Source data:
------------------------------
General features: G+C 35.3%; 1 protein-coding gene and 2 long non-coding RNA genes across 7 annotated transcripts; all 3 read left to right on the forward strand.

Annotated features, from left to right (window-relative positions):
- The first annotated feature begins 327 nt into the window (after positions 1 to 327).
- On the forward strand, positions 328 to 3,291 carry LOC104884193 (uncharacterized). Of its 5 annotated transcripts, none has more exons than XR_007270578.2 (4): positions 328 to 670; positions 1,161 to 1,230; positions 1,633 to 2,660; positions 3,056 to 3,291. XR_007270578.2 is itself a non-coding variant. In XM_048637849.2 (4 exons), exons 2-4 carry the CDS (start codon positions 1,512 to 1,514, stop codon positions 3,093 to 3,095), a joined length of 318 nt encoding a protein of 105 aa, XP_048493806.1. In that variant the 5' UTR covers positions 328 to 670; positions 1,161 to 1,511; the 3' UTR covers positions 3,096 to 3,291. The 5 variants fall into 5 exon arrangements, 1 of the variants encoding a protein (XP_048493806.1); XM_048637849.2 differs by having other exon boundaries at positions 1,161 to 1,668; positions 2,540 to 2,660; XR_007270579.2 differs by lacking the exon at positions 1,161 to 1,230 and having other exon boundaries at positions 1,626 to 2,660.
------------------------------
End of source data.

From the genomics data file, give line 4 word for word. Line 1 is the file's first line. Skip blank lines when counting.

- On the forward strand, positions 328 to 3,291 carry LOC104884193 (uncharacterized). Of its 5 annotated transcripts, none has more exons than XR_007270578.2 (4): positions 328 to 670; positions 1,161 to 1,230; positions 1,633 to 2,660; positions 3,056 to 3,291. XR_007270578.2 is itself a non-coding variant. In XM_048637849.2 (4 exons), exons 2-4 carry the CDS (start codon positions 1,512 to 1,514, stop codon positions 3,093 to 3,095), a joined length of 318 nt encoding a protein of 105 aa, XP_048493806.1. In that variant the 5' UTR covers positions 328 to 670; positions 1,161 to 1,511; the 3' UTR covers positions 3,096 to 3,291. The 5 variants fall into 5 exon arrangements, 1 of the variants encoding a protein (XP_048493806.1); XM_048637849.2 differs by having other exon boundaries at positions 1,161 to 1,668; positions 2,540 to 2,660; XR_007270579.2 differs by lacking the exon at positions 1,161 to 1,230 and having other exon boundaries at positions 1,626 to 2,660.